Review: Lines of Courage

Lines of Courage

by Jennifer A. Nielsen

Scholastic Press, 2022

Category: Middle Grade
Reviewer: Meira Drazin

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Lines of Courage is a sweeping, ambitious middle grade novel about World War I. The book follows young adolescents Felix from Austro-Hungary, Elsa from Germany, Juliette from France, Kara from Britain, and Dmitri from Russia. Their lives criss-cross and overlap in "deus ex machina" kinds of ways—including through a war medal, a knitted hat, a stitched red star, and homing pigeons—and the reader is shown how even people whose countries are at war with each other do not need to be enemies.

The novel begins with Felix Baum witnessing the assassination of crown prince Archduke Franz Ferdinand in Sarajevo. As the war starts and his father, a sergeant in the Austro-Hungarian army, goes off to fight, Felix's hometown of Lemberg becomes occupied by the Russians (who have joined Bosnia against Germany and the Austro-Hungarian empire). As the Russians begin deporting Jews to prison camps, Felix and his mother are in great danger.

Felix escapes from the cruel hands of the Russian Major Garinov with the help of Elsa, the daughter of his father’s German military friend, Major Dressler. Kara, working as an orderly on a Red Cross hospital train in France, helps Felix’s injured father, She also helps Juliette, whose home has become one of the worst battlefields in France and who has become separated from her family. Juliette also helps Dmitri who has been injured on the battlefield and is shell shocked, and Dmitri helps Juliette find her family. Elsa helps Dmitri when he is a German prisoner. Even Major Garinov makes multiple appearances. The novel is sweeping and ambitious in its breadth of time, characters, and historical accuracy and rendering. In some ways, the young teenaged protagonists seem too good, unselfish, and courageous to be realistic, and their criss-crossing connections strain belief. But after considering this for some time I think it serves the story well in that what happens to the characters—what they witness and the staggering destruction, death and challenges they face—would be too harsh to ingest. The slightly softer lens works better in this middle grade novel.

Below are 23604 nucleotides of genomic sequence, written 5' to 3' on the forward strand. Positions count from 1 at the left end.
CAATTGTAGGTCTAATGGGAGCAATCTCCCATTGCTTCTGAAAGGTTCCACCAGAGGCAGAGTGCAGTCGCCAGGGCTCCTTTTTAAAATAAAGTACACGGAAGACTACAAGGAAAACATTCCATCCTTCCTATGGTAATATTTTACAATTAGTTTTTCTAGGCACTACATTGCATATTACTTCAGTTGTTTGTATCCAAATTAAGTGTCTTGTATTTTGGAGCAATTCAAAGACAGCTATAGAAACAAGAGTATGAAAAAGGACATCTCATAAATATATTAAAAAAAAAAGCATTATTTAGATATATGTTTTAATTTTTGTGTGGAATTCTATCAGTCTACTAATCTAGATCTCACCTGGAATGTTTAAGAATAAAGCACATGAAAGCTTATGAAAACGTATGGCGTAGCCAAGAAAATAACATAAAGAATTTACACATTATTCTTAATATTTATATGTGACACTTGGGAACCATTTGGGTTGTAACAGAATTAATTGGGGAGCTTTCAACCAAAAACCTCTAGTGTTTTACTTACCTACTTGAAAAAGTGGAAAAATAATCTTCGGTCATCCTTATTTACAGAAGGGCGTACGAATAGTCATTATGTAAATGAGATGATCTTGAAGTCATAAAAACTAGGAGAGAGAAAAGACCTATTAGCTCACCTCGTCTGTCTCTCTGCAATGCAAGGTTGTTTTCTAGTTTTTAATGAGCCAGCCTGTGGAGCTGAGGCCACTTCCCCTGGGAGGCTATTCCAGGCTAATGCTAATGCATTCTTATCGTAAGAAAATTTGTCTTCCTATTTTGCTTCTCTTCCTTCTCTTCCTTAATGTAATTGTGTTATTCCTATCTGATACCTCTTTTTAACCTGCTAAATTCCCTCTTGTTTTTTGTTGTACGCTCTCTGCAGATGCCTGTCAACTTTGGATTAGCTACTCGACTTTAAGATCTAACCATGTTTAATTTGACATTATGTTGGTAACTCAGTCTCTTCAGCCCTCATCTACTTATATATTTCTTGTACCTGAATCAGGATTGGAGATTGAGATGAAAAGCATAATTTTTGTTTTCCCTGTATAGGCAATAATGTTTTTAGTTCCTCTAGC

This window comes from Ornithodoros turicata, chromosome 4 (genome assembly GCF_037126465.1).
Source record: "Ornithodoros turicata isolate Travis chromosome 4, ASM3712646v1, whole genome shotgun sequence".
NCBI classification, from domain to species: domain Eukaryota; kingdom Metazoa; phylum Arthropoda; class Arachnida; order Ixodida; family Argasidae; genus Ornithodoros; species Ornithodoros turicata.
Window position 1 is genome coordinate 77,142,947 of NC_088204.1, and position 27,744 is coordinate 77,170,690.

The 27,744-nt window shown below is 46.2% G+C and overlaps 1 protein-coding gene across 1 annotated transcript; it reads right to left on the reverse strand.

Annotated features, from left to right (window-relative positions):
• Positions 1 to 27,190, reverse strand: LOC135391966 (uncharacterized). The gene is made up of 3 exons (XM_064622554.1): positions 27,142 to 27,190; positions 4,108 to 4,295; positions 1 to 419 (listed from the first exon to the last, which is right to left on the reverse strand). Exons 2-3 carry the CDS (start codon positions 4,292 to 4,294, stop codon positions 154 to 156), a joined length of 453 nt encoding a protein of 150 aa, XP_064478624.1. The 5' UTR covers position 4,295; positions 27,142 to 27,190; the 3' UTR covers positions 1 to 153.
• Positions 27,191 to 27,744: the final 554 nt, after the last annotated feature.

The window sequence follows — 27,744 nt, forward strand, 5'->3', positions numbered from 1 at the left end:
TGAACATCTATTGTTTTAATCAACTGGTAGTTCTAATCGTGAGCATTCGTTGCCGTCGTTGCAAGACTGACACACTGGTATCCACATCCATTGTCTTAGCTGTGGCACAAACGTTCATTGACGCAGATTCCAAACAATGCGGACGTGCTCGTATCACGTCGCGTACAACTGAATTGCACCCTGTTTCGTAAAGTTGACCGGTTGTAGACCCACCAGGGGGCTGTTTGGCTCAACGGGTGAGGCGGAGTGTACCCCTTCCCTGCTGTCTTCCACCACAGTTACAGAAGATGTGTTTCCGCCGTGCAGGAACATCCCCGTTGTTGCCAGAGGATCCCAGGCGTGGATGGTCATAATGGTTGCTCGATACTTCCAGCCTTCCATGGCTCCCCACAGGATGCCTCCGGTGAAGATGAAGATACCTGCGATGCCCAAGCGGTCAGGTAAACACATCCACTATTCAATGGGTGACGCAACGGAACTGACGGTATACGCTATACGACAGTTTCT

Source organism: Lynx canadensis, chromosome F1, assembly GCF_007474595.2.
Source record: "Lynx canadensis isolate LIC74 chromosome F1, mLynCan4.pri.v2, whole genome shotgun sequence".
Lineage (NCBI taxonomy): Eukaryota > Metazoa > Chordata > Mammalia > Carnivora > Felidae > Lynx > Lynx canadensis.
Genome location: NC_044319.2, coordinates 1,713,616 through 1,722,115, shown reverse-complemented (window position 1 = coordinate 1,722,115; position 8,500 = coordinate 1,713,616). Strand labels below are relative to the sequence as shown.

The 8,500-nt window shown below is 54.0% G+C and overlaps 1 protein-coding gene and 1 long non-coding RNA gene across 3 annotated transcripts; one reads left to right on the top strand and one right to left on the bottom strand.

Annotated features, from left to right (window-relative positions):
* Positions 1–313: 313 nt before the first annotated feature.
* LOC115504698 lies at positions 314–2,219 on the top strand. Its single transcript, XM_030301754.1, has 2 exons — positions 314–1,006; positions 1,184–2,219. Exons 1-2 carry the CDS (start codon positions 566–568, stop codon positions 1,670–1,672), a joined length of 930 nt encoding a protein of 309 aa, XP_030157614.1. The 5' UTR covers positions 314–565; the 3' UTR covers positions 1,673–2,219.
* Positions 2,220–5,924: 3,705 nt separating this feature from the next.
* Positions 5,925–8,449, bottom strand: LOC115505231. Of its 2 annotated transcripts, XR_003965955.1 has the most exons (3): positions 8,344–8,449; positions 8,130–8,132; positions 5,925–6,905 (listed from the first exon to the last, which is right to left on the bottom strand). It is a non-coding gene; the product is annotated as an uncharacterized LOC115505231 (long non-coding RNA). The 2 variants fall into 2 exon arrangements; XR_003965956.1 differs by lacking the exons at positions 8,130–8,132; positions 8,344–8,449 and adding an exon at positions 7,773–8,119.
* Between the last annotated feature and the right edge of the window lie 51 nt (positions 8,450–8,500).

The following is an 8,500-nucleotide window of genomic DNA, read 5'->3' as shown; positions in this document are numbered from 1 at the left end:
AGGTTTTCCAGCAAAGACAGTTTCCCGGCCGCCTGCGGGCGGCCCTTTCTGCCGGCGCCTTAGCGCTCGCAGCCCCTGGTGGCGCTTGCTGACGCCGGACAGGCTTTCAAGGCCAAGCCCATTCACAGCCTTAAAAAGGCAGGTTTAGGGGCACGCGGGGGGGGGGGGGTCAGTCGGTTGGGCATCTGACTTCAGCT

Felix's Jewish identity is an important thread to the story. It sheds light on the plight of many Jews who lived in the Austro-Hungarian empire and fought for the Kaiser, and who were in extra danger when caught up by occupying Russian forces—an aspect of WWI that I, for one, did not know about, nor do I know of any other children’s novel that talks about it. I am uncertain if this one thread is enough to qualify Lines of Courage for a Sydney Taylor Book Award, but I do think it is an award-quality book. It is clear that an enormous amount of meticulous research went into the writing of Nielsen’s book and it serves better than anything else I’ve read (for children or adults!) to elucidate the different aspects of WWI and how it affected the people on whose land it was being fought. It certainly is an important addition to any school and public library, as well as the private bookshelf. 

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Reviewer Meira Drazin’s debut middle grade novel HONEY AND ME was a recipient of the Sydney Taylor Manuscript Award and is forthcoming from Scholastic Press on October 18th, 2022. She reads widely in many genres, but in particular middle grade and YA, and she is a strong advocate for Jewish education, both formal and informal. She has been a freelance writer for Jewish media and parenting magazines and has an MA in English and Comparative Literature. Originally from Toronto, Meira lived in New York for many years and now lives in London with her husband and four children. She blogs about middle grade books and publishing at